SB436 requires the Department of State Health Services (DSHS) to collaborate with the Maternal Mortality and Morbidity Task Force to develop and implement initiatives to improve screening and continuity of care for women with opioid use disorder, as well as newborns with neonatal abstinence syndrome, while increasing access to medication-assisted treatment and decreasing the number of opioids prescribed before, during, and following delivery. A report on these initiatives is due to the legislature by December 2020.

SB 748 – Sen. Lois Kolkhorst / Rep. Sarah Davis
SB748 would create a general revenue dedicated account to fund newborn screenings conducted by the Department of State Health Services (DSHS). The public health laboratory at DSHS tests 400,000 infants per year for 53 disorders or medical conditions. Dedicated funds could be used to maintain the lab and add additional screenings to the panel to meet federal requirements.
SB 750 – Sen. Lois Kolkhorst / Rep. Eddie Lucio III
SB 750 seeks to maximize Texas’ efforts to address maternal mortality as detailed by the Health and Human Services Commission’s report, State Efforts to Address Materna Mortality and Morbidity in Texas, by improving access to healthcare during the prenatal and postpartum period for women enrolled in the Healthy Texas Women Program. This bill also renames the Maternal Mortality and Morbidity Task Force as the Texas Maternal Mortality and Morbidity Review Committee and extends its work until 2027.

TexProtects Goal – Increase Access to High-Quality Early Care and Education

HB 3 – Rep. Dan Huberty / Sen. larry Taylor
HB 3 creates an early education allotment to fund full-day Pre-k for eligible students, provides additional funding for districts with high concentrations of poverty, increases funding per student, and provides funding for extended summer instruction.
HB 680 – Rep. Joe Deshotel / Sen. Kirk Watson
HB 680 requires the Texas Workforce Commission to assess and report the information on the quality and types of childcare being used by families receiving childcare subsidies. This information will include the average cost of childcare and the total number of providers and children participating in the state’s quality rating system, Texas Rising Star. The Texas Workforce Commission (TWC) administers a federal program that provides childcare subsidies to low-income families so their parents can work or attend workforce training. The data collected can help decision makers better improve access to high quality care.
SB 1679 – Sen. Royce West / Rep. John Turner
SB 1679 authorizes children at the age of three who were eligible for enrollment in a free Pre-k class to remain eligible for enrollment for the following school year. This will eliminate confusion and the burden on families that can result in children not being enrolled.

TexProtects Goal – Increase Safety for Children in Childcare

SB 568 – Sen. Joan Huffman / Rep. Greg Bonnen
SB568 transfers certain regulatory authority over childcare facilities and family homes from the Department of Family and Protective Services (DFPS) to the Health and Human Services Commission (HHSC). The bill creates a safety training account of dedicated funds, requires liability insurance unless it is cost-prohibitive, and establishes safe sleeping standards. A family home is a caregiver who provides regular care in their own residence for six or fewer children who are younger than 14, excluding children who are related to the caretakers.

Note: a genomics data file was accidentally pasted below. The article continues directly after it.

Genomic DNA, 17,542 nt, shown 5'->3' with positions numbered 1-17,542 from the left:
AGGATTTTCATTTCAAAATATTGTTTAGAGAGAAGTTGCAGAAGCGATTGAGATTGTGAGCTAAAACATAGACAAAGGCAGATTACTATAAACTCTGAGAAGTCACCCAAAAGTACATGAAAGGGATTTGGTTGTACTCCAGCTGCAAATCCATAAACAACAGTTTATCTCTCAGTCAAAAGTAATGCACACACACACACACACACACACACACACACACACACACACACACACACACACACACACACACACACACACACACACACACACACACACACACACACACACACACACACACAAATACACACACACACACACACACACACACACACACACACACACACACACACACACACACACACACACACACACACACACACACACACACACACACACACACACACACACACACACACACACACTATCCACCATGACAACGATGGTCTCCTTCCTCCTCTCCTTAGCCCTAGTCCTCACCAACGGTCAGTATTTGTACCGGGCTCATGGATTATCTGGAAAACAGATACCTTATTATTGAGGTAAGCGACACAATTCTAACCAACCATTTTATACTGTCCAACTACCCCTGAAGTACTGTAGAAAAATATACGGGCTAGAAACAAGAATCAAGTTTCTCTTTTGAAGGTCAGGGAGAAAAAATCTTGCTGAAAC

SB 569 – Sen. Joan Huffman / Rep. Greg Bonnen
SB569 transfers regulatory authority for listed family homes from the Department of Family and Protective Services (DFPS) to the Health and Human Services Commission (HHSC). The bill requires HHSC to adopt minimum standards for listed family homes, requires liability insurance unless it is cost-prohibitive, and requires certain training like safe sleep training. The bill requires the HHSC to inspect listed family homes whenever the commission receives a complaint. Listed family homes are adult caregivers that provide care in their own home for compensation for up to three children unrelated to the caregiver.
SB 706 – Sen. Kirk Watson / Rep. Bobby Guerra
SB706 requires there be an investigative unit within the childcare licensing division at the Health and Human Services Commission to identify childcare facilities operating without a license, certification, registration, or listing and initiate appropriate enforcement actions against those facilities.

Missed opportunities for prevention and early intervention

Cross Sector Collaboration to Prevent Adverse Childhood Experiences

Research conducted by the Centers for Disease Control, the National Institutes of Health, the American Academy of Pediatrics, and others has made clear that ACEs are prevalent and can have lifelong consequences on health and behavior. Currently, prevention efforts in Texas are spread across multiple agencies. Communities do not have access to the informaiton and resources they need to make strategic decisions toward safer and healthier families. HB 4183 would have facilitated a cross-agency strategic planning process to better coordinate statewide data and initiatives and give communities a better toolkit for providing services that can strengthen families and prevent trauma. The bill passed in the House but not in the Senate.